As most readers know, Archbishop Georg Gaenswein, Prefect of the Pontifical Household under Pope Francis and personal secretary to Pope Emeritus Benedict XVI was recently interviewed by a German television network.
During the interview, Archbishop Gaenswein revealed that Pope Francis sent a copy of his first blockbuster interview (with Rev. Antonio Spadaro, S.J.) to his predecessor along with a request for his critique of the text.
In response, Benedict ended up sending back to Pope Francis four pages of commentary, the contents of which are being kept secret.
In his most recent “Letters” dispatch, Dr. Robert Moynihan had this to say about this revelation:
Evidently — and this is my own interpretation — Francis wished for an intelligent, authoritative opinion on how the complex issues and teachings he had discussed in the Spadaro interview might be spoken about in unambiguous ways, not open to misinterpretation and misunderstanding.
As far as what conclusions one should draw, Moynihan writes:
Note again — and this is important — this “commentary” or “critique” was not offered spontaneously by Benedict, but specifically sought by Pope Francis himself. So Benedict was responding, quite generously, to a request for assistance. What does this show? It shows that there is more continuity between the pontificates than many in the mainstream media, who continually suggest that Pope Francis is setting a “new course” for the Church and “breaking” with Pope Benedict is [sic] a “revolutionary” way, would like.
First, let’s be clear: The Benedictine Pontificate was a revolution in its own right, in spite of any laudable features it may have had. I’m not nearly as concerned about Francis breaking with Benedict, therefore, as I am about Francis breaking with Catholic tradition, faith and praxis.
That said, I’m not buying Moynihan’s conclusion.
In a healthier age – you know, when there was no such thing as feature length papal interviews or “Popes Emeriti” floating about to the confusion of the faithful – if a reigning pope were to submit such a text to a trusted advisor after its publication, it would surely be met with comments like, “Well done, Holy Father,” or perhaps a simple, “Amen.”
As it is, Benedict found cause to write four pages of notes, and yet this is supposed to be an indication of likemindedness? Nonsense.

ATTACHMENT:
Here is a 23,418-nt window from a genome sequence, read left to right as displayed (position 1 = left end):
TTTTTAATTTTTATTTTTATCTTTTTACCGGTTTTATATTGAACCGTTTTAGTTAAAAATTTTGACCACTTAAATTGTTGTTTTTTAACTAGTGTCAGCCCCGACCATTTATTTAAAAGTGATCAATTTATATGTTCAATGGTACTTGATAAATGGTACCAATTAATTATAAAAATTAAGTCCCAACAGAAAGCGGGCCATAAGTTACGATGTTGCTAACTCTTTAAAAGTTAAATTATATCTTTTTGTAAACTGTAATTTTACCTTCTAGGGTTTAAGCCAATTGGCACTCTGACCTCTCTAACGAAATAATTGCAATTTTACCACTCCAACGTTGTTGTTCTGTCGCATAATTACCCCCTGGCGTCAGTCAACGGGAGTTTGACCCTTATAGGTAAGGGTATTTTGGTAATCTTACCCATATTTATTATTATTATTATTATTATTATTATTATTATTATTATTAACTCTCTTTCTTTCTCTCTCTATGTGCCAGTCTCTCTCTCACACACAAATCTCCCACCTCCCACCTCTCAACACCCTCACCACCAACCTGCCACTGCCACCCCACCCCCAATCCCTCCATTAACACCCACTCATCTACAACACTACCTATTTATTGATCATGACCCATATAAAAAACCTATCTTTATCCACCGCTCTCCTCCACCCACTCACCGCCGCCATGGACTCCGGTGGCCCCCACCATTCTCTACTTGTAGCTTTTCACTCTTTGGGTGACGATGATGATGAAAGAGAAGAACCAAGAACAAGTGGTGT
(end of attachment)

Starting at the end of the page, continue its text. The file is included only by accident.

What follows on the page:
Whatever those notes may have contained in the way of advice for speaking “in unambiguous ways, not open to misinterpretation and misunderstanding,” Francis obviously ignored entirely based on the interviews that came afterward.
Who knows? Maybe Benedict’s take on the Spadaro interview was similar to my own.
Following the interview, I offered Ten Takeaways. Now, six months later, let’s see how accurate or inaccurate they appear today based on what we’ve since learned.
1. Pope Francis is very uncomfortable wielding authority. [Unless it involves smacking down those who love the Traditional Mass; e.g., the FFI.]
2. As a result, this is a pope who is determined to seek refuge in the conciliar invention known as “collegiality.” [Dead on, as Evangelii Gaudium, the trial balloons floated by Cardinal Rodriquez Maradiaga, and the pope’s most recent interview makes clear.]
3. Pope Francis’ unwillingness to take up the mantle of Christ’s authority as vested in the Roman Pontiff has a profound, adverse, effect on his ecclesiology. [Note Fr. Lombardi’s explanation on Pope Francis’ remarks concerning civil unions; he left open the door for episcopal conferences to weigh the matter.]
4. Perhaps this is why Pope Francis seems to imagine that a certain dichotomy, or at the very least, a noteworthy tension, exists between orthodoxy and orthopraxy; belief and practice; doctrine and spirituality. [Note the pope’s recent comments on morality and casuistry.]
5. Pope Francis apparently sees a Church that the overwhelming majority of the faithful have never experienced. [Consider the pope’s recent homily: “They disguise themselves, they disguise themselves as good people: they make themselves up like little holy cards, looking up at heaven as they pray, making sure they are seen—they believe they are more righteous than others, they despise others.” Who the heck is he talking about?]
6. This pope, like his immediate predecessors, is utterly determined not to allow “the facts on the ground” to interfere with his view of the Second Vatican Council. [Note the Holy Father’s expression of “gratitude for the profound and wide-ranging renewal of liturgical life, made possible by the conciliar Magisterium.” No, really, he actually said this.]
7. Pope Francis’ determination to praise Vatican II, and to treat it as if it alone constitutes the fullness of sure doctrine, has engendered in him an open hostility toward those who dare to embrace the doctrine of the faith as it was taught and lived prior to the confusion that was ushered in by the conciliar innovations, firstly, with regard to liturgy. [Young persons, according to the pope, are attached to the Traditional Mass as if to “a kind of fashion.”]
8. Pope Francis’ hostility toward traditional Catholics also has roots in his compromised ecclesiology. [It has its root somewhere.]
9. Pope Francis appears to believe that Catholic teaching must be adapted to humankind, not vice versa. Likewise, he believes that Church teaching does not form the man; rather, the man forms the teaching. [Note the numerous references to novelty and newness in the Evangelii Gaudium.]
10. Pope Francis is a modernist. [I have seen nothing in the past six months to change my mind, and much to confirm it.]
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